David Singleton

David Singleton's Diary

Wednesday 28 June 2017

Art or Politics

Idle thoughts that fill your head, as the coach takes you from the airport to another hotel : There was a large billboard advertising the dual delights of a local politician and a forthcoming show. Which is more important, I wondered - the politics we vote for or the music we love. Or posed more dramatically, “Which has greater influence on humankind, Art or Politics?” In this age of Brexit and Trump, it would seem obvious that the answer must be those pesky politicians who fill our screens, taking us in or out of Europe, repealing or not repealing ObamaCare. My grand-mother in her later years, however, was remarkably unfazed by the apparently dramatic political swings : “Everyone says it will be the end of the world, but it never is. The sun continues to rise.” And she was right, of course. If we take a longer view of history, Art is a strong contender. Choosing a random ruler from the past, does the legacy of George II of Great Britain in any way compete with that of his court composer, Handel, whose glorious music lives on (and was played at my wedding over two hundred years later)? Even the acts of his grandson, George III, who managed to lose a small unimportant slice of the British colonies (yes, that would be the American War of Independence), pale in comparison. The USA would have become independent anyway, sooner or later. One can make similar arguments about Shakespeare and Queen Elizabeth I. Or more recently perhaps about The Beatles and the swinging sixties. At some time in the future, it is possible that all that “swing” may have swung back in an entirely different direction. A long period of Liberalism may be followed by one of Illiberalism – the music of the Beatles will still be there, helping us to understand who we are.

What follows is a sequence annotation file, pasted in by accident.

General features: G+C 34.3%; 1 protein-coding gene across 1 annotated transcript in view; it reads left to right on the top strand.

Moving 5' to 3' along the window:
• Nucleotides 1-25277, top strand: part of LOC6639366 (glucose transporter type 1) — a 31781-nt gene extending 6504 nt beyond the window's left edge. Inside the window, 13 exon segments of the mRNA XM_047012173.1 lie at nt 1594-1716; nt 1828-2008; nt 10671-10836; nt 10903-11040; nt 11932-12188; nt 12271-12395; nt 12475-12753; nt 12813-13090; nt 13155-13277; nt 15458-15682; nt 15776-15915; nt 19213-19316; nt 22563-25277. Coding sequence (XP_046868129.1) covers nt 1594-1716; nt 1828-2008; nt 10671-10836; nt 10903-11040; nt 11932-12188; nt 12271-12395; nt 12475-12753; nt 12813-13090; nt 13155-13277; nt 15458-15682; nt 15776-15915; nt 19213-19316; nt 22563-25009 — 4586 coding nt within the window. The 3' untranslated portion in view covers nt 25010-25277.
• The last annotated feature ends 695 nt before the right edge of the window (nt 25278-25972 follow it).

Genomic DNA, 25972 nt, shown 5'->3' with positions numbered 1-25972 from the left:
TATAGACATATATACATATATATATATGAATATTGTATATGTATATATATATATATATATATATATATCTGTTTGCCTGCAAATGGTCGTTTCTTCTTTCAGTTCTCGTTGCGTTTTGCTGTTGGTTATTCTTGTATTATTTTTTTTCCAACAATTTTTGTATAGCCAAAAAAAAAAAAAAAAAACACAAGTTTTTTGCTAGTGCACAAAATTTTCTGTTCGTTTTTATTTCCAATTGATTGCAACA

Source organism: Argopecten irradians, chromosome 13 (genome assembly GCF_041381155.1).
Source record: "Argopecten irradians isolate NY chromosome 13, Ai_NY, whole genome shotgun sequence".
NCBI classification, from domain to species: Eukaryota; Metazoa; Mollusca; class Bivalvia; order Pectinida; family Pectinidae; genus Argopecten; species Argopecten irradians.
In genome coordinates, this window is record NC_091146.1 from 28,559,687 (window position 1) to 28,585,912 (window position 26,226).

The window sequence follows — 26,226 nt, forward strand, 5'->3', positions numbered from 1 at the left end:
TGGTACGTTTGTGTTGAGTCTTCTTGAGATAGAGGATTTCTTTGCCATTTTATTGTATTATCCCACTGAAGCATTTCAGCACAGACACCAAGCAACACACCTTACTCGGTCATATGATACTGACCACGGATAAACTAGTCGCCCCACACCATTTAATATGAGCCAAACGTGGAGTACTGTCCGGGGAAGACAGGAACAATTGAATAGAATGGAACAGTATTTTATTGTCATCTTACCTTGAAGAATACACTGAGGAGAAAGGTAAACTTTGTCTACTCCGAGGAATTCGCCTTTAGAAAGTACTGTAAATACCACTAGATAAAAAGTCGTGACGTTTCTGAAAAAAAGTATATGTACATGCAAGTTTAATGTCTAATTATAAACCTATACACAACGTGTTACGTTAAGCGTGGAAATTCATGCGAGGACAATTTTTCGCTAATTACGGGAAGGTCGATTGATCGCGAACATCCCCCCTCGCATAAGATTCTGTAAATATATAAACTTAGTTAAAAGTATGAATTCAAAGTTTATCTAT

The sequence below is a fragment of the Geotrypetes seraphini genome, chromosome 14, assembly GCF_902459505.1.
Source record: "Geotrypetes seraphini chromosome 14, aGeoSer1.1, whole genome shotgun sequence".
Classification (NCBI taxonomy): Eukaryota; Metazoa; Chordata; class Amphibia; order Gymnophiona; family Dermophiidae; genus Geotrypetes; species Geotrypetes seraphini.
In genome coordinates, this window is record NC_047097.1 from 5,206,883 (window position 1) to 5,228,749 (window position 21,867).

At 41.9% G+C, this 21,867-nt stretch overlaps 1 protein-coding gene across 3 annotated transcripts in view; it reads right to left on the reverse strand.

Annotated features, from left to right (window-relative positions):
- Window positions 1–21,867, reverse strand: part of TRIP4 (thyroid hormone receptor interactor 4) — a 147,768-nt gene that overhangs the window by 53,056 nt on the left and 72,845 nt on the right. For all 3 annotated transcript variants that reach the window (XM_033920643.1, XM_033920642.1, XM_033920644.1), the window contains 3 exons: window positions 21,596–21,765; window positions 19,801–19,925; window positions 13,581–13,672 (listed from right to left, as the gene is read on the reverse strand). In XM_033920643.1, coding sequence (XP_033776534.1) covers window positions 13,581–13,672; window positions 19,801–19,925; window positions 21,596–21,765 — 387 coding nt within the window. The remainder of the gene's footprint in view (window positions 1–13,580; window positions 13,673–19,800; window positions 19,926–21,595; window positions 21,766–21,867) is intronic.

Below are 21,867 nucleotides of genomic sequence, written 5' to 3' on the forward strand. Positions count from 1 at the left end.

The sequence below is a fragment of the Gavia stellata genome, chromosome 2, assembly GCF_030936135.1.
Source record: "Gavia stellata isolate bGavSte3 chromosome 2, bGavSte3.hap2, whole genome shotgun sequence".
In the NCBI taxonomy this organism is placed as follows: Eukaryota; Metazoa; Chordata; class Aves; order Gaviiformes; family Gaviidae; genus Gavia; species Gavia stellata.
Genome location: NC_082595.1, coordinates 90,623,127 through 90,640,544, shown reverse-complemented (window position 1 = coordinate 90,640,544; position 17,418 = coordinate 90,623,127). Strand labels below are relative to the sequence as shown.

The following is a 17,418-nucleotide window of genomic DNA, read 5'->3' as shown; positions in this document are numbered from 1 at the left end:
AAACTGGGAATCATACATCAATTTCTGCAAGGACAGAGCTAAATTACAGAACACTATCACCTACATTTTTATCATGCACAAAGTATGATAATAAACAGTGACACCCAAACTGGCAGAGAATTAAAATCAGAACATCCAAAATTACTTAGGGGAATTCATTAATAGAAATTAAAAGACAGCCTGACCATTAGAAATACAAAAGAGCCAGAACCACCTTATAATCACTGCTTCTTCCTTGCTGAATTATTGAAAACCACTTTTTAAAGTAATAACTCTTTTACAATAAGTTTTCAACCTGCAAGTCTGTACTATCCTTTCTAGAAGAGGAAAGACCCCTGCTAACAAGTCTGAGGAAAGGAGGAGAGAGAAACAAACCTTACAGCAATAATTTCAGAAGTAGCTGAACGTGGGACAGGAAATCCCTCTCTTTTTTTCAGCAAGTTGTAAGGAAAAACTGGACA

The largest political dilemmas of our time would seem to be those of global warming and over-population (ones with which our democracies, with their relatively short election cycles, seem to struggle). But even if we reach the end of the world (the one my grand-mother said would never come), I imagine an extra-terrestrial colony of humans will still be listening to Beethoven and Mozart. And who knows, maybe even King Crimson.

A pleasing thought that the band playing at the inaugural bash for a President, or the composer for the coronation might actually have more long-term influence than the head that wears the crown.

Another day, another coach-ride…

Meanwhile some photos from the lovely venue in Minneapolis, and hopefully when I look at my camera from tonight, I may have captured the beautiful turn-of-the-century Chicago Theatre. In general with this tour, these are all wonderful venues for King Crimson.